Doves, Forest Grouse, Archery Season for Deer and Cougar Open Sept. 1

By Kimberly Mason / For The Chronicle
Summer has barely made an appearance and it’s already hunting time again.
Several of the more popular early fall hunts — early archery deer and forest grouse and dove — are just around the corner.
The fall black bear season began quietly on Aug. 1 on the coast and two weeks later in the southern Cascades. Bear season will remain open through mid-November.
The early archery hunts for deer get under way Sept. 1, continuing through Sept. 18 or 23, depending on the game management unit. The early elk archery hunt follows soon after, with hunters taking the field on Sept. 6-18.
Muzzleloader deer opens on Sept. 24 and runs for just 10 days. Modern firearm season doesn’t start until mid-October.
Before heading out, hunters are strongly advised to check WDFW’s Big Game rules pamphlet ( for regulations specific to each GMU.Other hunting seasons opening this month include one for cottontail and snowshoe hare, which starts Sept. 1. The daily bag limit is 5.
For bird hunters, fall hunting seasons open Sept. 1 for forest grouse, mourning dove and — in goose management area 2B — Canada geese. Next come early hunting seasons for Canada geese in areas 1, 2A and 3, which run Sept. 10-15, followed by the statewide band-tailed pigeon season Sept. 15-23.
The daily bag limit for forest grouse — whether blue, ruffled or spruce — is a generous four. Hunting seasons for sage and sharp-tailed grouse and ptarmigan are closed. Know your birds, be certain of your targets before you shoot.

Male California Quail (Callipepla californica)
Image via Wikipedia

This year’s youth-only hunt for ducks, geese, pheasant, California quail, bobwhite and chukar is set for Sept. 24-25. To qualify, hunters must be younger than 16 and be accompanied by an adult at least 18 years old who is not hunting. No geese may be taken in goose management areas 2A or 2B during the youth hunt.
Hunters 65 years or older will have the opportunity to go afield for pheasants during a special senior hunt Sept. 26-30. Hunters of all ages can hunt pheasants beginning Oct. 1.
More information on all of these seasons is available in the state Migratory Waterfowl and Upland Game Seasons pamphlet available on WDFW’s website at

Volunteer Opportunities
As in seasons past, access to private forest land continues to be a major issue for hunters. The St. Helens Land Access program, designed to improve hunter access on the Weyerhaeuser’s St. Helens Tree Farm, is now entering its fifth year, and volunteers are needed to make that effort successful.
Anyone interested in volunteering is encouraged to call WDFW’s Region 5 office in Vancouver at (360) 696-6211 or sign up online at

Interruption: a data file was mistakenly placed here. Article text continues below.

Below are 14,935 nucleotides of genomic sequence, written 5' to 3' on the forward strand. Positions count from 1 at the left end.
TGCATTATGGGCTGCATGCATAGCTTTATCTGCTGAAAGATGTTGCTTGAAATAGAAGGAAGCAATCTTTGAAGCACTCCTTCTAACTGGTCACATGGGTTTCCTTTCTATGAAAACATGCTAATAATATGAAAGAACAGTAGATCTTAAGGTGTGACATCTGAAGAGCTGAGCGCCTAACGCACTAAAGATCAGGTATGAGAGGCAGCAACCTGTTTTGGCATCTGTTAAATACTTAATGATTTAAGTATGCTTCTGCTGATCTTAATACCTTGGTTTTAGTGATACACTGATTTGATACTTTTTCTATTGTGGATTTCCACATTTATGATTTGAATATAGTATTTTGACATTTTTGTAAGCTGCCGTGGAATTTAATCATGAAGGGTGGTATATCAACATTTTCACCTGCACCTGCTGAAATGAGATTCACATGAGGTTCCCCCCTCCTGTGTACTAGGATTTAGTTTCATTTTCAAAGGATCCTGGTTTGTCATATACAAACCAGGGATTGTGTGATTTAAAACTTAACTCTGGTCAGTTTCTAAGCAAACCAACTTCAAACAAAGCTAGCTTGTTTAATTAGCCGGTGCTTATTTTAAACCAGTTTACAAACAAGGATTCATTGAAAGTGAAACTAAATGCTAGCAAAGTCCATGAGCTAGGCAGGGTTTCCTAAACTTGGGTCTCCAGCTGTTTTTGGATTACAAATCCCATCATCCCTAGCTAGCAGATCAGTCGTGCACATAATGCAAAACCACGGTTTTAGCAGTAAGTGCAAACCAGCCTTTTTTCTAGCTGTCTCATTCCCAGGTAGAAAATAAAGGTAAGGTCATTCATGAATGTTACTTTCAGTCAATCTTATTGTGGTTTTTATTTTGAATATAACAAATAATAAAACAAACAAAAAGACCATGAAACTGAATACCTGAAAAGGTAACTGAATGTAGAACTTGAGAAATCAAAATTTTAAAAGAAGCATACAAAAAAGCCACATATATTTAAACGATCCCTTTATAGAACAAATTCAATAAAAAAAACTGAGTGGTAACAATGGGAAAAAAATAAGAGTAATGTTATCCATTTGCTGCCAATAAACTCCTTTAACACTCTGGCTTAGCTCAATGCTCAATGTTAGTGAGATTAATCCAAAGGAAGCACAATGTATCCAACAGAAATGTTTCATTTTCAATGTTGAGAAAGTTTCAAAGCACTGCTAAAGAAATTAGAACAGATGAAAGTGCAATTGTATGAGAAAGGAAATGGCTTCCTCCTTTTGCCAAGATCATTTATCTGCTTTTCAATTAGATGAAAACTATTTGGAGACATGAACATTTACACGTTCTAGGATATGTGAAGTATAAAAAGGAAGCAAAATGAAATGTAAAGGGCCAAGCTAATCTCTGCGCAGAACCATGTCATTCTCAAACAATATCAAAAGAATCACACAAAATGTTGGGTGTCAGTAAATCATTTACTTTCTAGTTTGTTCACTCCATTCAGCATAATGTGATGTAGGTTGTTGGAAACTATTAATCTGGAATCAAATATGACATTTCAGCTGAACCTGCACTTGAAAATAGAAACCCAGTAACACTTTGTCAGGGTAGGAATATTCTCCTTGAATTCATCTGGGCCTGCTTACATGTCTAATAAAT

Kimberly Mason is a freelance writer based in Cinebar. She can be contacted at
Get Your Voice Heard with the WDFW at a Public Meeting Tonight
Hunters and others are invited to a public open house meeting tonight at Edison Place Event Center, 201 N. Rock St., Centralia, from 7 to 9 p.m.
At this meeting the public will have an opportunity to help shape the 2012-14 hunting seasons.
Dave Ware, WDFW game program manager, said public comments received at the meetings and through the survey will play an important role in shaping hunting seasons and associated hunting regulations for 2012-14. This meeting is one of four meetings being held this week across the state.
“We want to hear people’s concerns, especially those that address a significant conservation or management issue,” Ware said. “In keeping with the Governor’s Rule Moratorium, the department will focus on emergent issues that relate to goals and strategies identified in the Game Management Plan.”
The Game Management Plan, along with scoping criteria for the 2012-14 season-setting process, is posted on WDFW’s website at Issues currently under consideration by the department for upcoming seasons include:
• Adjusting cougar seasons.
• Setting spring black bear seasons.
• Increasing fall turkey hunting participation.
• Eliminating the elk tag restriction for special permit applications.
The public can also comment on hunting season proposals via an on-line survey, available through September 20 at

Fishing, Hunting License Fees Increase
Starting Sept. 1, the base cost of most Washington hunting and fishing licenses will increase.
This is the first general recreational license fee increase in more than a decade.
Not all license fees will increase, and some will decline, including those for youth, seniors and persons with disabilities. New license fee prices are available on the WDFW website at
“The new fees are critically important in maintaining fishing and hunting opportunity and make it possible for the department to fulfill its dual mission of conserving species while providing sustainable fishing, hunting and outdoor recreation across the state,” said WDFW Director Phil Anderson. “The fees reflect the cost of managing specific fisheries and hunts, and are competitive with fees charged in neighboring states. At the same time, we made an effort to encourage broad participation through youth and senior discounts.”

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